Until recently, it was considered a faux pas to wear a hat larger than the queen’s but that rule has fallen by the wayside. These days, the women wear not just elaborate hats, but some wear entire outfits with a political message. Member of Parliament Carla Dik-Faber wore an outfit in support of sustainable fishing in 2016, complete with a hat made of fish scales. But it’s Marianne Thieme of the animal rights party who is most famous for her outfits, including a elebration of women’s suffrage, an outfit calling out gender disparities and a military outfit with an ammunition belt made of carrots to call for a more sustainable use of the earth.
In 2020, Prinsjesdag takes place on 15 September. This year, for the first time since the tradition began, the public will not be invited to participate in the event. “It’s a wonderful and festive day but it simply attracts too big a crowd,” said The Hague mayor Jan van Zanen. The traditional drive from the Noordeinde Palace to the Binnenhof will not take place and the event itself is moved to the larger Grote Kerk to allow for social distancing. The guest list has also been shortened; no spouses or diplomats will be allowed.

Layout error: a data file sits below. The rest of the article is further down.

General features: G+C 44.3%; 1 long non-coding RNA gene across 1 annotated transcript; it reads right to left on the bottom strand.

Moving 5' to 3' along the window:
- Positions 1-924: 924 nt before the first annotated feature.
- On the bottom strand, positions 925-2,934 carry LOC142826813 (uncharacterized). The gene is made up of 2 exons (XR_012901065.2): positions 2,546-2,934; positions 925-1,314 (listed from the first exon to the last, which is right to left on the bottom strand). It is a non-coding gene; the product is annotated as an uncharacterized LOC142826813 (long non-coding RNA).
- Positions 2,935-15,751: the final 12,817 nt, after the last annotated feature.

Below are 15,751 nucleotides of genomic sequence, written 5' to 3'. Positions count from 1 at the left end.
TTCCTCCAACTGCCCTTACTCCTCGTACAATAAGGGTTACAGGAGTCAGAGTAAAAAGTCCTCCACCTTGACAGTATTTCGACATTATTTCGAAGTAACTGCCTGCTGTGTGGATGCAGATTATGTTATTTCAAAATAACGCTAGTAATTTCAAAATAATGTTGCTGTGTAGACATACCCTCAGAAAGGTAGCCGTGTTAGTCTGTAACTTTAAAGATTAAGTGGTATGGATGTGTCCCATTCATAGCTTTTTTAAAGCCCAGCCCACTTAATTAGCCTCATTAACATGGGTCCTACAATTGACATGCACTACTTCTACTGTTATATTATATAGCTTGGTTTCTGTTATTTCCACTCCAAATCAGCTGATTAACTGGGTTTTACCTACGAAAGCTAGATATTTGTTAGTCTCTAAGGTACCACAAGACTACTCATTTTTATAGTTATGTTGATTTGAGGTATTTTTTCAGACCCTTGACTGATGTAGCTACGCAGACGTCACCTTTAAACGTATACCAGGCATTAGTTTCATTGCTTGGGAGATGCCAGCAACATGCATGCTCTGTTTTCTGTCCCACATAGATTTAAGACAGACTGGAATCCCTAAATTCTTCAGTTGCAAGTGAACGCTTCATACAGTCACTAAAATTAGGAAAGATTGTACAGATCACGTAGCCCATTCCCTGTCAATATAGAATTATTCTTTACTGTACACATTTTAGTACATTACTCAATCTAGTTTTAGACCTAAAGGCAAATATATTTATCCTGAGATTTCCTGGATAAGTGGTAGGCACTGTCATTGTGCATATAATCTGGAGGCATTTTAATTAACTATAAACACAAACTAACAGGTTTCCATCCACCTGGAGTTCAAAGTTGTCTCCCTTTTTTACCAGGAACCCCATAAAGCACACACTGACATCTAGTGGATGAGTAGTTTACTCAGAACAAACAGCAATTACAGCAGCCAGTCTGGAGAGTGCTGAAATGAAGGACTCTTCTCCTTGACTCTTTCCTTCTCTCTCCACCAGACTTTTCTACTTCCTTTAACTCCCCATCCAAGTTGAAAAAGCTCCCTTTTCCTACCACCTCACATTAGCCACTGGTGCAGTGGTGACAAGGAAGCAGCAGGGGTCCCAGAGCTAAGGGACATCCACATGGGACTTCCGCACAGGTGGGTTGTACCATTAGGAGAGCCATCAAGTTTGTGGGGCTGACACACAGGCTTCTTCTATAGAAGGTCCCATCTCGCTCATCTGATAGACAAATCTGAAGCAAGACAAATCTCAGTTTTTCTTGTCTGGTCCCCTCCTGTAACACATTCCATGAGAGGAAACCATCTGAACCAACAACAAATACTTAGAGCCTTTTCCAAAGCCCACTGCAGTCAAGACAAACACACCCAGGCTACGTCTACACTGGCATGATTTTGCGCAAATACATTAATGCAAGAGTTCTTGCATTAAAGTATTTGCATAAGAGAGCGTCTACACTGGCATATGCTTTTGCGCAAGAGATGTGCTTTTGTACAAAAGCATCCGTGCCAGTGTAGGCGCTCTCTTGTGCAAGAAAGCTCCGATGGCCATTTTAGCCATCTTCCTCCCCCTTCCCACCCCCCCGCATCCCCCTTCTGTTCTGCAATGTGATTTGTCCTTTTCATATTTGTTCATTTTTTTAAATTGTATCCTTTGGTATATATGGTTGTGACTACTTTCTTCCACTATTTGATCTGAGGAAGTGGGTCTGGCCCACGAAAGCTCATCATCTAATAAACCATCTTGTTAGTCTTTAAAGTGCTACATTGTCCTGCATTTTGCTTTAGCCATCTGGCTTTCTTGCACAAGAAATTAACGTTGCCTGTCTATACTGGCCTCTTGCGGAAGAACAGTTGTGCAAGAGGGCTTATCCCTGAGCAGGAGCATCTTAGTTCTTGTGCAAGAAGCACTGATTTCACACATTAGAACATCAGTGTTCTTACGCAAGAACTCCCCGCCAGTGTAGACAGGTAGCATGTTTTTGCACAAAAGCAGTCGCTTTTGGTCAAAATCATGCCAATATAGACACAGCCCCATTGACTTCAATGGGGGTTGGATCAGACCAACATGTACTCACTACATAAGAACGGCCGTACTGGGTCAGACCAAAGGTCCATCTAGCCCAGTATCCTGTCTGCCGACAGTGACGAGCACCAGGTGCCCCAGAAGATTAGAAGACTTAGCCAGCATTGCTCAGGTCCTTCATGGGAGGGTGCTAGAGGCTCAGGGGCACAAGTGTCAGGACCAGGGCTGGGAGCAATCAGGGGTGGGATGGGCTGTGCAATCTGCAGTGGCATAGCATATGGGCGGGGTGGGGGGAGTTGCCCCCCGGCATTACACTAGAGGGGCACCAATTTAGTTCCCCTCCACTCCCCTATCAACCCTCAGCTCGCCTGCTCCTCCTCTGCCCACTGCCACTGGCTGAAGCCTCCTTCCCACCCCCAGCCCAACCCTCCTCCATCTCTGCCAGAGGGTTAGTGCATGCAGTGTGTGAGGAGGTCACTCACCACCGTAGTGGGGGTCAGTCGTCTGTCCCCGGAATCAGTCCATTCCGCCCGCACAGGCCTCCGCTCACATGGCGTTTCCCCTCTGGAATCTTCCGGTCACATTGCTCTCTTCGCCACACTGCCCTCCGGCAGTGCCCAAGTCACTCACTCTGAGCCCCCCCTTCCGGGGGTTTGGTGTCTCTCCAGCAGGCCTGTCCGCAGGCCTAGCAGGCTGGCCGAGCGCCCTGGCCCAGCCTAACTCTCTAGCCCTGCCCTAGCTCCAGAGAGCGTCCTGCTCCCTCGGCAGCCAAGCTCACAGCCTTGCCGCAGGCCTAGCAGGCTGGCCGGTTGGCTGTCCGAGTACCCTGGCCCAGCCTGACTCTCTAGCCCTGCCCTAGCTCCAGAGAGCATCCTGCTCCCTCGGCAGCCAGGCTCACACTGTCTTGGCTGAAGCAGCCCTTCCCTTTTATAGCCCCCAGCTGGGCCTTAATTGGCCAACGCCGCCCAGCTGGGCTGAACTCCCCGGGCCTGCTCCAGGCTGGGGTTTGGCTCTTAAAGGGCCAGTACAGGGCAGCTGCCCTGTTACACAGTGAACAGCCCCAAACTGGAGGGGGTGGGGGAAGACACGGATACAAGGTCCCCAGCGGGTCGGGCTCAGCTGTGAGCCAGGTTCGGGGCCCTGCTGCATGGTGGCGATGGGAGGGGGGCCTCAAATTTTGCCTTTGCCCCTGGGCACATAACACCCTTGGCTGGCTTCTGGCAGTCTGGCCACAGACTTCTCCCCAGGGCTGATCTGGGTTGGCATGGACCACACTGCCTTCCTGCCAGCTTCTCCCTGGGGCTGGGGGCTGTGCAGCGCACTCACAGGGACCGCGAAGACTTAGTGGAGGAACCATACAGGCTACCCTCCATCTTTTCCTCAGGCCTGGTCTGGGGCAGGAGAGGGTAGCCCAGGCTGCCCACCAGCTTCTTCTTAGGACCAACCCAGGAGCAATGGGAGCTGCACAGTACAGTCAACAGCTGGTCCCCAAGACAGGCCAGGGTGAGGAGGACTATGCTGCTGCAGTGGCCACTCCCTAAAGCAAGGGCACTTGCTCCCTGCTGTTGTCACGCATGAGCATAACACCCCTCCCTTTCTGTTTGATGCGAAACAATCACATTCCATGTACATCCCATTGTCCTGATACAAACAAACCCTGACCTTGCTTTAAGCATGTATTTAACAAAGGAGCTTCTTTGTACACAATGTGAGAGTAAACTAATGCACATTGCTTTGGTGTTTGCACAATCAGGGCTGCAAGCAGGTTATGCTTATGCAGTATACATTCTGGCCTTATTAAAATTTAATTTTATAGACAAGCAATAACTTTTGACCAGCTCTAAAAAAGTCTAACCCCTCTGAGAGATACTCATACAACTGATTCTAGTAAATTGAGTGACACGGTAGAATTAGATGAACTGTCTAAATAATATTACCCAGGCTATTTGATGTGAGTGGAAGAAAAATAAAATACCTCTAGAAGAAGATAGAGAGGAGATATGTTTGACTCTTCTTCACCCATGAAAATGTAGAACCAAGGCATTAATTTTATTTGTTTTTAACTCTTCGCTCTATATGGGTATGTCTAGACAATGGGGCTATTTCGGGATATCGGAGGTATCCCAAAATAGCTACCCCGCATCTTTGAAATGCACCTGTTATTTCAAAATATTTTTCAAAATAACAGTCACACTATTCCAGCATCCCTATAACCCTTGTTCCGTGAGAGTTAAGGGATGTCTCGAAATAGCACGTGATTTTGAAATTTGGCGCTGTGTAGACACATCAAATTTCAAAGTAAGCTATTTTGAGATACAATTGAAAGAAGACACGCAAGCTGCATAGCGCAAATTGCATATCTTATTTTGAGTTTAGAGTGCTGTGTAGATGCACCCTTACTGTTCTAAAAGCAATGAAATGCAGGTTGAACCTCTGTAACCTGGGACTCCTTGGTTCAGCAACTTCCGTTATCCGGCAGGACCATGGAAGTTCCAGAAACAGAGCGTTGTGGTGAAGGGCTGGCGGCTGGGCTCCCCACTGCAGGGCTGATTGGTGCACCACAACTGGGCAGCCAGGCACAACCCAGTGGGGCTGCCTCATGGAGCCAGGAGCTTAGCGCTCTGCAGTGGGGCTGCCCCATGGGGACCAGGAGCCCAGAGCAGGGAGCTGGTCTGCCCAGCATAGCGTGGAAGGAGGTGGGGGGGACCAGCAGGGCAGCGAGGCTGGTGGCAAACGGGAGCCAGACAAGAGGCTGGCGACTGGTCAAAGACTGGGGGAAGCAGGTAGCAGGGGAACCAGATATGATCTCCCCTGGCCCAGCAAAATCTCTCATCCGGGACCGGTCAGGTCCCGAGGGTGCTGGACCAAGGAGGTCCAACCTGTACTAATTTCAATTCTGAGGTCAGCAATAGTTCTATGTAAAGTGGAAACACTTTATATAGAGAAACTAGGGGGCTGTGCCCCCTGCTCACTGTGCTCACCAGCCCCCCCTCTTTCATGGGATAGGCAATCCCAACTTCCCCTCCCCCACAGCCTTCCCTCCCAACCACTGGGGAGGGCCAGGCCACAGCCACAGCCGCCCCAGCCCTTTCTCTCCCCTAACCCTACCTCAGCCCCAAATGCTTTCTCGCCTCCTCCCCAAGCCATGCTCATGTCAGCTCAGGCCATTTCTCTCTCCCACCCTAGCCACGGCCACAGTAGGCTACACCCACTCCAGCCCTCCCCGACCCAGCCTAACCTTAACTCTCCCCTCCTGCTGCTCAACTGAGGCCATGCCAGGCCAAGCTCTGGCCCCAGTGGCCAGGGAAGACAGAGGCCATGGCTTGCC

Fortunately, if you’re interested in the event, you can watch it all on television.
Read more about living in The Netherlands and learn about Dutch lifestyle and culture here.
About the author
Molly Quell is an American journalist based in Delft. She is The Hague correspondent for Courthouse News Service and a contributing editor at Dutch News. When she’s not working, you can find her enjoying a beer and hanging out with her dog. You can follow her on Twitter at @mollyquell.